Golden Gate University, San Francisco (retired)
Colleagues in other areas of international education are always a little puzzled when I talk about being a reviewer for CEA. “Why do you do it?” they ask. It's an enormous amount of work—going through the self-study takes many hours, and, depending on the quality of the report can be a frustrating experience, trying to tease out the pertinent information from what can sometimes be astoundingly verbose responses. It's a huge responsibility—being the “eyes and ears” of the commission is an important task, and the credibility of CEA depends on doing a careful and through review of the materials. It's pro-bono – the only recompense for all those long hours is a nice letter from CEA and the somewhat dubious reward of getting to visit small out-of-the-way places that you most likely would never travel to on your own (which is probably just as well, since there's rarely time to enjoy the location with a crammed-to-the-minute schedule of a site review.) Considering the amount of time and effort it takes, why do it?
All those objections may be true, but there are many rewards that far outstrip the “inconvenience” and “long hours.” Being a site reviewer has provided me an opportunity to “give back” to a field that has played such an important role in my personal and professional life. With over 40 years spent in the field of international education and English language teaching, IEP administration and teacher training, I've racked up a lot of “karmic debts”: great people, great experiences and great lessons learned all come with a price. And working for CEA represents a chance for me to repay some of the professional kindness and mentoring that has played such an important role in my life, both personally and professionally.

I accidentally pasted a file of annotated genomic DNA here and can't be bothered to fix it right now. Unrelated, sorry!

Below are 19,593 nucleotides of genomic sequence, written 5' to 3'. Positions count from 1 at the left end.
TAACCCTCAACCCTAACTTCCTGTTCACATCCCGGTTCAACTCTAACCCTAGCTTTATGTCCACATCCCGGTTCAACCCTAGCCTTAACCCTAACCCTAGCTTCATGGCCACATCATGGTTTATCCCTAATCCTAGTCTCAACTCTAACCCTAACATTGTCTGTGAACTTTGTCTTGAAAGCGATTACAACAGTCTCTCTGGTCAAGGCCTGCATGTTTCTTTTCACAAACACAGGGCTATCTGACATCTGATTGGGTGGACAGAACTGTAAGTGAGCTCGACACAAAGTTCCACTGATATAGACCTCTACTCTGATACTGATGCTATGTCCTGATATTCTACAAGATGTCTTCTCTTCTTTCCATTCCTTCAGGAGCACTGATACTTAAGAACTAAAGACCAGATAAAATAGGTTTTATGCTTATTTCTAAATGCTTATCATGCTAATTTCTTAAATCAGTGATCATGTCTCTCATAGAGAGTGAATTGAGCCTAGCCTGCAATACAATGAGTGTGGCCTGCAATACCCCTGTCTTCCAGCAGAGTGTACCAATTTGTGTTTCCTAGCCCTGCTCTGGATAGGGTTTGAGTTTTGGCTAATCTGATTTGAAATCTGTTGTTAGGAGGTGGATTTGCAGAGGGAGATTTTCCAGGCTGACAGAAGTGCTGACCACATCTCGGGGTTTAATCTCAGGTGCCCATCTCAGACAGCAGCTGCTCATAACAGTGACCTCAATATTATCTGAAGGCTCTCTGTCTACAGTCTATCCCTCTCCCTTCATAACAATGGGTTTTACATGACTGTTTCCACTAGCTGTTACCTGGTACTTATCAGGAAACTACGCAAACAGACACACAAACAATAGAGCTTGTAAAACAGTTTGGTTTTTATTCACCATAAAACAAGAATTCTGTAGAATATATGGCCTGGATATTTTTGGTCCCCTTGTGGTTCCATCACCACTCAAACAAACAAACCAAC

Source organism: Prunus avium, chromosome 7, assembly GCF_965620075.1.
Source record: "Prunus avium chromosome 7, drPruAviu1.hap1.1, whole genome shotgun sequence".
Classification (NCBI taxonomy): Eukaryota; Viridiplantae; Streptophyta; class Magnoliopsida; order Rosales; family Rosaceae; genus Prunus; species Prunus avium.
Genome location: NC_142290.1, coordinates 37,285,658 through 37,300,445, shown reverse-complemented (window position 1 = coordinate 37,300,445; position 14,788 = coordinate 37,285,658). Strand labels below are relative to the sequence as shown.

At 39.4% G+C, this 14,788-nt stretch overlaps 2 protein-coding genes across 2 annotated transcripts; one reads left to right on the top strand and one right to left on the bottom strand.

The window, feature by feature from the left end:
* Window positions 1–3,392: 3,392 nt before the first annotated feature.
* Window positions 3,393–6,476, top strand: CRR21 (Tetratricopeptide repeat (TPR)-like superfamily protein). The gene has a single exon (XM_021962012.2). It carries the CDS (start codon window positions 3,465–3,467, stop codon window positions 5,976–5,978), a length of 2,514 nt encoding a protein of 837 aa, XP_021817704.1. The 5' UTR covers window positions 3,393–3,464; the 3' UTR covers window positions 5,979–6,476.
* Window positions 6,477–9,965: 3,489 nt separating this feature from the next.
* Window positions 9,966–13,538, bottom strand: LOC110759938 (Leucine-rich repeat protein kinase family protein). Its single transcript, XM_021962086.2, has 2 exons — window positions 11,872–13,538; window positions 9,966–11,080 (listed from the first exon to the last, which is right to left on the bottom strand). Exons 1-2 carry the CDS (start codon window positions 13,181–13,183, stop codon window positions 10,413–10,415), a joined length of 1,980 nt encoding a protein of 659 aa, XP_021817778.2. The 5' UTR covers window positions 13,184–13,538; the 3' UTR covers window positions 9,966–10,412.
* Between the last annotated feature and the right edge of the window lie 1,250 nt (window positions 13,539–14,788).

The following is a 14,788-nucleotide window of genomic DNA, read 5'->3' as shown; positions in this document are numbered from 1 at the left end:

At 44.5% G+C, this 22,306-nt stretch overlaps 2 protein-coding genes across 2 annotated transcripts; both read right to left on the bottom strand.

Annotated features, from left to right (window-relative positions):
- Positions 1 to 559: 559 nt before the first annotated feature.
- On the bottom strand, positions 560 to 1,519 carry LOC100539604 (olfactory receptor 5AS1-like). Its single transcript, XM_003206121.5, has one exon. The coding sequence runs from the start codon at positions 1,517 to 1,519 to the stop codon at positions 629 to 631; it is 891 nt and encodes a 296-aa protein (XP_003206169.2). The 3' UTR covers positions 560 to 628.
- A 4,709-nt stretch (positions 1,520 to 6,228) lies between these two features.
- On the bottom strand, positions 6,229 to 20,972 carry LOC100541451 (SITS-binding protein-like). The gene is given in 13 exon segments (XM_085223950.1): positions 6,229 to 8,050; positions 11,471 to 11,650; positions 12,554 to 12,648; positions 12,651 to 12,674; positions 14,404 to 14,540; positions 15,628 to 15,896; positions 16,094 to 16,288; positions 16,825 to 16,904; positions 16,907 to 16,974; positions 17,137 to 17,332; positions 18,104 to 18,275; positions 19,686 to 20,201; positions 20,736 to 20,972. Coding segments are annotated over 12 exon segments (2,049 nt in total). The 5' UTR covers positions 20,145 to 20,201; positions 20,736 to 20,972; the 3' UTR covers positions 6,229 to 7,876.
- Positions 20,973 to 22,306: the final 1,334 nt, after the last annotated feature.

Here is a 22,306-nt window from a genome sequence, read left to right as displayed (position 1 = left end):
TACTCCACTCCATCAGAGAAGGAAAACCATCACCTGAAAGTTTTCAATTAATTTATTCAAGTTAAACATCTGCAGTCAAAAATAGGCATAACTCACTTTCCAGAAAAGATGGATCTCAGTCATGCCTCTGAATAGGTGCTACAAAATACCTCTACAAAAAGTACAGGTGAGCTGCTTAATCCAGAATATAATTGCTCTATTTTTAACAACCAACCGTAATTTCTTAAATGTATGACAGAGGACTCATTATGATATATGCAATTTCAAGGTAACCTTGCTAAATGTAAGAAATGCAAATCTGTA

Being a site reviewer has provided me with a perspective and a breadth of reference that I would not otherwise have gained in my own little program world. It has provided me with an opportunity to hone my analytical skills and evaluate my own assumptions and beliefs. And, most importantly, it has broadened my frames of reference. It has helped me realize that many of the issues and frustrations that plagued my own program were in fact far more “generic” – indeed “universal” – than I had first thought.
Being a site reviewer has allowed me to play a role in the maturing of our profession and assuring that standards of quality are increasingly bench-marked. It has exposed me to a wide range of program types and institutional environments, and allowed me to make a personal, positive impact in the upgrading of our profession and the quality of our programs.
But ultimately I do it because it's interesting and fun. It gives me a chance to work closely with other wonderful colleagues, to learn about programs that I would otherwise not be familiar with, to keep current in a field that I have played a role in forming, and to keep growing professionally. Sure, it's a lot of work, but the rewards more than make up for the time spent. And now that I'm retired, it definitely beats shuffleboard!